The changes enacted in 2012, in addition to additional funds being made available for the inspection of the sites, has resulted in an uptick in the number of LUST sites being investigated and subsequently closed. However, funding remains significantly below the levels needed to correctly address the problem.

“It’s really is an uphill battle,” said Paul Owens, southeast Michigan district supervisor for the DEQ’s Remediation and Redevelopment Division. “We do what we can to take action with the state funding that is available, but what we really need is more compliance out there. We have a pretty low compliance rate, with more sites out of compliance than in. It’s tough to get that under control.”

LUST sites that are considered out of compliance may be categorized as “inactive” cases, or those in which a release has been reported and no additional information or action was taken. Others are “stopped” cases, in which some action and information had been done and reported to the DEQ, but had been stopped for some reason. An active site is considered in compliance if appropriate action is continuing; and a site is “closed” when all actions and monitoring are complete.

Of the 32 open cases in the Birmingham, Bloomfield Hills, and Bloomfield Township areas, 12 are classified as “inactive” status; 17 are “stopped” status; two are on “active” status; and one site is considered “new.”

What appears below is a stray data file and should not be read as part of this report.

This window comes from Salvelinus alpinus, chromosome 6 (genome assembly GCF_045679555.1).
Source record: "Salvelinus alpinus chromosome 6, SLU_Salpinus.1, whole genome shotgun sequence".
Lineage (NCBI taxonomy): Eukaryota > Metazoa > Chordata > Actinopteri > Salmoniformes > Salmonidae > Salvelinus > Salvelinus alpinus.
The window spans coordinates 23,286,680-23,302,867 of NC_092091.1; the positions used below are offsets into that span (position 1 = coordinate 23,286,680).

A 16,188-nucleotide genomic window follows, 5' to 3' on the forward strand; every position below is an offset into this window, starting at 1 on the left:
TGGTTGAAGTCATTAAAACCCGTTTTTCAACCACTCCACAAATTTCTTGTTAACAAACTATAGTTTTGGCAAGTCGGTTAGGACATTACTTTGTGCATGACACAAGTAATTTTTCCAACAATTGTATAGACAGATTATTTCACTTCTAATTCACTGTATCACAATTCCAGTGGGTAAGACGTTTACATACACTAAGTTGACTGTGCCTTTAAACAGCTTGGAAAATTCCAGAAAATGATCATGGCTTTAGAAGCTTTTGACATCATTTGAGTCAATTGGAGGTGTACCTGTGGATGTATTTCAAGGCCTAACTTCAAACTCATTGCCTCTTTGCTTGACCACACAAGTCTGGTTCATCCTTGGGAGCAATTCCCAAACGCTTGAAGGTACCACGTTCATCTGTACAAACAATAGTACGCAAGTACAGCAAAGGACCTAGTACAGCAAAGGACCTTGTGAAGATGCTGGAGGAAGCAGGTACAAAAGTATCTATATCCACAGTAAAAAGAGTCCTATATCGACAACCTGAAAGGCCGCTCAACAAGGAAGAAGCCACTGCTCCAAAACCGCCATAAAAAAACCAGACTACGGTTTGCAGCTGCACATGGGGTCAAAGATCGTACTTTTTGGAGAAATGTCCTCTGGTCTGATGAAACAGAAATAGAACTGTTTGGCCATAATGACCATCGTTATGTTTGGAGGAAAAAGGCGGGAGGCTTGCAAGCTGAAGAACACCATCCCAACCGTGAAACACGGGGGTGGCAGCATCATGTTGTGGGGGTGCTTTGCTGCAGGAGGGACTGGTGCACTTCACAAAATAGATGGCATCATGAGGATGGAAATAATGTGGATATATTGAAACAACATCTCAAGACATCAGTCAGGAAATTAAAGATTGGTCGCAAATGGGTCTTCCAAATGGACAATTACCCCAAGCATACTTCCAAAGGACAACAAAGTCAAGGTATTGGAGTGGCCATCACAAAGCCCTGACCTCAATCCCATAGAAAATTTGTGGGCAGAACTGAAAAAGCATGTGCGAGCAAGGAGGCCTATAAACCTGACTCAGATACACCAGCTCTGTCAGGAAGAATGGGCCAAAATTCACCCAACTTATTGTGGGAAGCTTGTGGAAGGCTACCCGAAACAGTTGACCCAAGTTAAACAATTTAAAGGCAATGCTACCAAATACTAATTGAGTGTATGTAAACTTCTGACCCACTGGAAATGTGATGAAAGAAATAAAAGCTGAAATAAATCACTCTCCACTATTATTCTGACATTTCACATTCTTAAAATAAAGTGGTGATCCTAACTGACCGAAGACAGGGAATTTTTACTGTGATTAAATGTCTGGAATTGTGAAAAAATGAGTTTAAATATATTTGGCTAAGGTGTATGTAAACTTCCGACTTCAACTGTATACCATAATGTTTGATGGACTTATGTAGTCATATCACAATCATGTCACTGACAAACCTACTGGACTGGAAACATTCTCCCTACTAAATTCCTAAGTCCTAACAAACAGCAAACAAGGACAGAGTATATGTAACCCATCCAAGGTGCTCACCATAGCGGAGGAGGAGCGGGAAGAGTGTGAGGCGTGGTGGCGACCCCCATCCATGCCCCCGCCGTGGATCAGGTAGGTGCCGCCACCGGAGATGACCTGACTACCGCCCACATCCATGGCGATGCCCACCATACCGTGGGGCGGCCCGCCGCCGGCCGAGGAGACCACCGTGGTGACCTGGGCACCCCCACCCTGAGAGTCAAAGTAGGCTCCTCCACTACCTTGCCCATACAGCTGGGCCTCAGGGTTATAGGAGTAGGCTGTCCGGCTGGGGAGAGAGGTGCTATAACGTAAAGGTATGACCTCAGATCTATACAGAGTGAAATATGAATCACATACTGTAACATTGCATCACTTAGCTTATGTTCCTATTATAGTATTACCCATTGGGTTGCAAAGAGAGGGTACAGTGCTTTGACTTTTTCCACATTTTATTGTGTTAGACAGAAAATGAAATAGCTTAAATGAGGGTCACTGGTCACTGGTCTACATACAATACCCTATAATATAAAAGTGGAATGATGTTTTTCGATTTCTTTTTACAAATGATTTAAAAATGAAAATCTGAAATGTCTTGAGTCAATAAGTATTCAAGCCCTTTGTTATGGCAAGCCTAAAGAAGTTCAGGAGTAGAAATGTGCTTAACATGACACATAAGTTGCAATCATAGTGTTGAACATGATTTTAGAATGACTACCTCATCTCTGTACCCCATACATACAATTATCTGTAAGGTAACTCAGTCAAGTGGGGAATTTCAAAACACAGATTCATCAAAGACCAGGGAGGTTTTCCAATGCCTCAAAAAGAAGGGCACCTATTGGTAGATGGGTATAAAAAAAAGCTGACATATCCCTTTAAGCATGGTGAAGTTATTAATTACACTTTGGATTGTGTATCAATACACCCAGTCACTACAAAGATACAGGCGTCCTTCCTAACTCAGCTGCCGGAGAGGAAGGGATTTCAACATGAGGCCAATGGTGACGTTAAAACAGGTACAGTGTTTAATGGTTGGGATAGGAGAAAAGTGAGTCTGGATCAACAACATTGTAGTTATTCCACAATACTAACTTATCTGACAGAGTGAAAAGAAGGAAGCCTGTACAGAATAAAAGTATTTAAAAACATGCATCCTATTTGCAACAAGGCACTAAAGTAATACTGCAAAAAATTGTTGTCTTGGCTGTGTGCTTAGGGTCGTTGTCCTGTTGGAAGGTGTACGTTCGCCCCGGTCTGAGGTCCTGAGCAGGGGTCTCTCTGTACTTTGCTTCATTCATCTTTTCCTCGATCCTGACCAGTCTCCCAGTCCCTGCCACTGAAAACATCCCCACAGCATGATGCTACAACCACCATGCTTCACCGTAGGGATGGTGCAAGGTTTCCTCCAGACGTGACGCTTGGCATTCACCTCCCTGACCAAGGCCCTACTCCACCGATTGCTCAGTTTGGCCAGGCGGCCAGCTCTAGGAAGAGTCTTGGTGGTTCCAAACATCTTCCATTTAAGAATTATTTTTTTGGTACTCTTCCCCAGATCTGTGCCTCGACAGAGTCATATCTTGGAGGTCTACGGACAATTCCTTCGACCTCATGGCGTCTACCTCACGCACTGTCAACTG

“If they haven’t submitted anything for a year, it may be inactive or stopped status,” Owens said. “We don’t always have the resources to follow up on all of them, but we try to look at the ones that present the biggest threats. There are definitely a significant number that aren’t moving forward the way they should. A lot of that has to do with the responsible parties going through bankruptcy or running out of money.”

Statewide, the DEQ has 31 open cases where releases are considered hazardous. The remaining releases are categorized as either class 1, class 2, class 3 or class 4 sites, with class 1 posing the greatest risk and class 4 sites approaching closure. Statewide, there are 1,282 class 1 sites; 1,584 class 2 sites; 2,374 class 3 sites; and 999 class 4 sites. The number of unclassified sites in the state is about 2,995.

Terri Golla, project manager for the DEQ’s Remediation and Redevelopment Division’s Southeast Michigan District, said she isn’t aware of any hazardous or class 1 sites in the Birmingham/Bloomfield area. However, there are sites where the amount of known information is limited.